What is a Neural Network?
A neural network represents a set of algorithms, designed by following the characteristics of the human brain in order to be able to recognize specific patterns.
Moreover, neural networks translate sensory data through some sort of machine perception in order to label or cluster raw input. Such identified patterns are numerical, held in vectors, in which real data such as images or sounds must be translated.
Neural networks are useful in various situations such as clustering and classification. They aid in grouping unlabelled data depending on similarities among the example inputs, while they classify data when they are offered a labelled dataset to train on.
Furthermore, neural networks are able to extract features that are offered to other algorithms for clustering and classification, making deep neural networks part of larger machine-learning applications that involve algorithms like reinforcement learning, classification and regression.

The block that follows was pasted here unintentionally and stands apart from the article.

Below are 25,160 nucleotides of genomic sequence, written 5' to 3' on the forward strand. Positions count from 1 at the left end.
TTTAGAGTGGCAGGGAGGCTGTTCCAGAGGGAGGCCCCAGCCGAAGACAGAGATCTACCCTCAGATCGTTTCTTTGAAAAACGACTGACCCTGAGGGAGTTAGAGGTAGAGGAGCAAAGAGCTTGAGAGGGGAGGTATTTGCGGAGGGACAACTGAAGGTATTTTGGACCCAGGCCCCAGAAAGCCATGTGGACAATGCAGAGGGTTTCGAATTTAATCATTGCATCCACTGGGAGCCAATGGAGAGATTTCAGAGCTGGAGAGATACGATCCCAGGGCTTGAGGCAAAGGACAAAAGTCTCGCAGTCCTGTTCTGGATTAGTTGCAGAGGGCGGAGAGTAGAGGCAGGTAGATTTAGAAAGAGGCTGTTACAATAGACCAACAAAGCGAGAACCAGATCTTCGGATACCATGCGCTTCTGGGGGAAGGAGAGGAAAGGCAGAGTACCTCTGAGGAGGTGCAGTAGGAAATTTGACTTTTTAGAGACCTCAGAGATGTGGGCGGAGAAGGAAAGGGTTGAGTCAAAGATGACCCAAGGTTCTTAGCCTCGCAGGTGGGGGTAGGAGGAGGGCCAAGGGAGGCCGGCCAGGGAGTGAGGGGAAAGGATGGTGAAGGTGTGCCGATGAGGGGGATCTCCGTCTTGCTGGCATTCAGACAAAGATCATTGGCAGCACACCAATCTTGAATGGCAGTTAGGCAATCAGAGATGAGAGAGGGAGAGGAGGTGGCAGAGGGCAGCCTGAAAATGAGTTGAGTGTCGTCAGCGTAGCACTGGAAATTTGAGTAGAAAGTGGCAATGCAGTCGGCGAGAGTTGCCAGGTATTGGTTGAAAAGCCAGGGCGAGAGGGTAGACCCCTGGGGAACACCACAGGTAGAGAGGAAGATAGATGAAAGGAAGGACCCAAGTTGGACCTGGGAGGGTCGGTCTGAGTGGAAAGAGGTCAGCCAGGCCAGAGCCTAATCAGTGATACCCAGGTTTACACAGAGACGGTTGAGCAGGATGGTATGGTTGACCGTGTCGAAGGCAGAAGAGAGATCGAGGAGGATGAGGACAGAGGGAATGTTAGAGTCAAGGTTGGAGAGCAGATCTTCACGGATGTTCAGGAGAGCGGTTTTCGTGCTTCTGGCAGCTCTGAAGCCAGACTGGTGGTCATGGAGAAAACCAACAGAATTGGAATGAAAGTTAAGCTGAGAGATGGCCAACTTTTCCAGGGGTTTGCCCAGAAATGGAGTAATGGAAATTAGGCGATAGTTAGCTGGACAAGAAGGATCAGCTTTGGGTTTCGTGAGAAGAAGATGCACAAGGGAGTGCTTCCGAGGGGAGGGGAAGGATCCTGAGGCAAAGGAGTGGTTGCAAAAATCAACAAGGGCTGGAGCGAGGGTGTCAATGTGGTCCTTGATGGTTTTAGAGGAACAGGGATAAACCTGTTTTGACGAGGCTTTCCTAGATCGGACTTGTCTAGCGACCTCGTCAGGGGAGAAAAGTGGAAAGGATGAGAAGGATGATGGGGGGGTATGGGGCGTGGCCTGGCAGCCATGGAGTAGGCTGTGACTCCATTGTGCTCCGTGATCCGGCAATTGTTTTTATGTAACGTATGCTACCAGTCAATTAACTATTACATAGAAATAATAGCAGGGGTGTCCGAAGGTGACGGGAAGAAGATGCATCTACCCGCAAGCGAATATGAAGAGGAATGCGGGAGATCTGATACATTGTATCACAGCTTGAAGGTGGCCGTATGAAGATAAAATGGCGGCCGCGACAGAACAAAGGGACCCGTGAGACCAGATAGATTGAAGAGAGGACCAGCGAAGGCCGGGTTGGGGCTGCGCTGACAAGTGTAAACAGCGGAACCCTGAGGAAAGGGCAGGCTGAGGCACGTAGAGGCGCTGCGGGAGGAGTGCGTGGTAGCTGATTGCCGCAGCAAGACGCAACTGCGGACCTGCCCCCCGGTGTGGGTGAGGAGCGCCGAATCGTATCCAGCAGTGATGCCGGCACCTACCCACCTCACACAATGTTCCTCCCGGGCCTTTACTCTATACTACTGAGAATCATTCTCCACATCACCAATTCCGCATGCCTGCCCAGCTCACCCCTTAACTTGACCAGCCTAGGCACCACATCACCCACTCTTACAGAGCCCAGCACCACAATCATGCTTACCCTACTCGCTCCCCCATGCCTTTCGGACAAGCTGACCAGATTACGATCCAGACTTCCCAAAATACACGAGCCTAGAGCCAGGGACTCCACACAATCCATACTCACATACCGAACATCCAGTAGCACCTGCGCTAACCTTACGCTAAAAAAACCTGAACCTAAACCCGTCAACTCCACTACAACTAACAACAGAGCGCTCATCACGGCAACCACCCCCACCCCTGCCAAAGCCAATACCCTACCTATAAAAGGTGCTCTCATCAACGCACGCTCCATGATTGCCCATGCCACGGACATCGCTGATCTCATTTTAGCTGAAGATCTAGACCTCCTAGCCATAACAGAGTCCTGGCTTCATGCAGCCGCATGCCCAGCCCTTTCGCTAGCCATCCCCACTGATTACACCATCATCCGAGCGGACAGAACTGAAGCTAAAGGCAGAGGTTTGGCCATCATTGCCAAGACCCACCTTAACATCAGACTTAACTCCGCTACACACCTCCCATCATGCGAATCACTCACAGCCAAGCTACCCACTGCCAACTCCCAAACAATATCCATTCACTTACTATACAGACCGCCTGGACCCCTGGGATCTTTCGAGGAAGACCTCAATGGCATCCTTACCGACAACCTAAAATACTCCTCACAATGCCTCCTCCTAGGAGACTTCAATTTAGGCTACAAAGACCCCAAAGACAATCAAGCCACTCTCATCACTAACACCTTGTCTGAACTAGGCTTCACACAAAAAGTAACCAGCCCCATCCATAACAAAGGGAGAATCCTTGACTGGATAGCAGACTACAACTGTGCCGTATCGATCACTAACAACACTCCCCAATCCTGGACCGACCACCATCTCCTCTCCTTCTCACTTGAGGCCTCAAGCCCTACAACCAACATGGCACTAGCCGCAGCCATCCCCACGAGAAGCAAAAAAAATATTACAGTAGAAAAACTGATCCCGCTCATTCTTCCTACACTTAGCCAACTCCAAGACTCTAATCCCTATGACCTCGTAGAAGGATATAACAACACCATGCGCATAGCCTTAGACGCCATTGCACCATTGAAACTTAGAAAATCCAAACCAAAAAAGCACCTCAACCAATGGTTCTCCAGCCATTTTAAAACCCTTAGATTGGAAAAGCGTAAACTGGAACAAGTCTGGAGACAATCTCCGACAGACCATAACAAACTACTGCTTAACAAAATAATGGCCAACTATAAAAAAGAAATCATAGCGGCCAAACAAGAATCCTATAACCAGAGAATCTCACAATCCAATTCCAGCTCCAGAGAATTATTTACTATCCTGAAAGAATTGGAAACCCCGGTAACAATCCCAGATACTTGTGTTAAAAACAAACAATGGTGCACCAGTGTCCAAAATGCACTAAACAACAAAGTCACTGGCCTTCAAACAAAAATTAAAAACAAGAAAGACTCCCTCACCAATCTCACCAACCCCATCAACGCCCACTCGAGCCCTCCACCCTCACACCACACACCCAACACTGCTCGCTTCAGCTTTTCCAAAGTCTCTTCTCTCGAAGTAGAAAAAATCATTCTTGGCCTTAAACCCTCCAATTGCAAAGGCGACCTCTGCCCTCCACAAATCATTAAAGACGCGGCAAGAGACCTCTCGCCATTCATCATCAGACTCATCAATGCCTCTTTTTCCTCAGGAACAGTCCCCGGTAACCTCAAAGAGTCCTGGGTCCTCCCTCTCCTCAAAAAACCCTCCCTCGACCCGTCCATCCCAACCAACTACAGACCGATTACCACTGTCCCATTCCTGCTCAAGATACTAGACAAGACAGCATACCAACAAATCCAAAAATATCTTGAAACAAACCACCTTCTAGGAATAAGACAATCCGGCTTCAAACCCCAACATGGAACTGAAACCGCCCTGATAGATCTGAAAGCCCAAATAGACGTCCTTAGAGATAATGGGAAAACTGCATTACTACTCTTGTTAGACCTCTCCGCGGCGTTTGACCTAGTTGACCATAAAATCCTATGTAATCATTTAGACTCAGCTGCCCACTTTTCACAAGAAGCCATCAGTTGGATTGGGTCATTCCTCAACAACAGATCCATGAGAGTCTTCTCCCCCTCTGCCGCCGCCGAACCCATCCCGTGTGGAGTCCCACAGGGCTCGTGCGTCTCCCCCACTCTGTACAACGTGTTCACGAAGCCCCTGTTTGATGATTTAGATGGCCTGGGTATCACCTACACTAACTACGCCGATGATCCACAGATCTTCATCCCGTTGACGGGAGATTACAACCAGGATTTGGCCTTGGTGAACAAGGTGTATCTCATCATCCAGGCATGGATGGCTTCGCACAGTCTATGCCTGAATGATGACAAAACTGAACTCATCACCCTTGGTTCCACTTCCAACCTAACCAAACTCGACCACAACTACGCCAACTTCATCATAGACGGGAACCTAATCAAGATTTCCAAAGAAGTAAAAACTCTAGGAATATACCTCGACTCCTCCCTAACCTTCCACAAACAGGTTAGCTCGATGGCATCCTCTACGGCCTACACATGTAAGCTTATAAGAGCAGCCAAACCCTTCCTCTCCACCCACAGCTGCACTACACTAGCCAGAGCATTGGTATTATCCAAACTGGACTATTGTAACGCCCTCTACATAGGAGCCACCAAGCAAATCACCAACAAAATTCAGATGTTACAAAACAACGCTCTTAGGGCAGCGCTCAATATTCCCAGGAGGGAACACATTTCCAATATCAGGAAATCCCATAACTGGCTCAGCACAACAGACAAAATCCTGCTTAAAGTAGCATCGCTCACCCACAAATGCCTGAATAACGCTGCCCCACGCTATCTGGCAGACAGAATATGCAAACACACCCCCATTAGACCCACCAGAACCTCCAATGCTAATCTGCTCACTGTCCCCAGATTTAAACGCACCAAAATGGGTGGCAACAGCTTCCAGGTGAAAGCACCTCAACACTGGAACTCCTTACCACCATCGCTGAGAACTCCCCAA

Neural networks is a syntagma used for networks established from a multitude of layers. The layers are made out of nodes, places where computation takes place, similarly to a neuron in a human brain that is able to transmit a signal when enough stimuli is applied.
Moreover, a node gathers input from the data that has a set of coefficients, providing significance to inputs accordingly to the task the algorithm wants to learn. Thus, the information goes through a node`s activation function that determines how that particular signal should develop further in the network.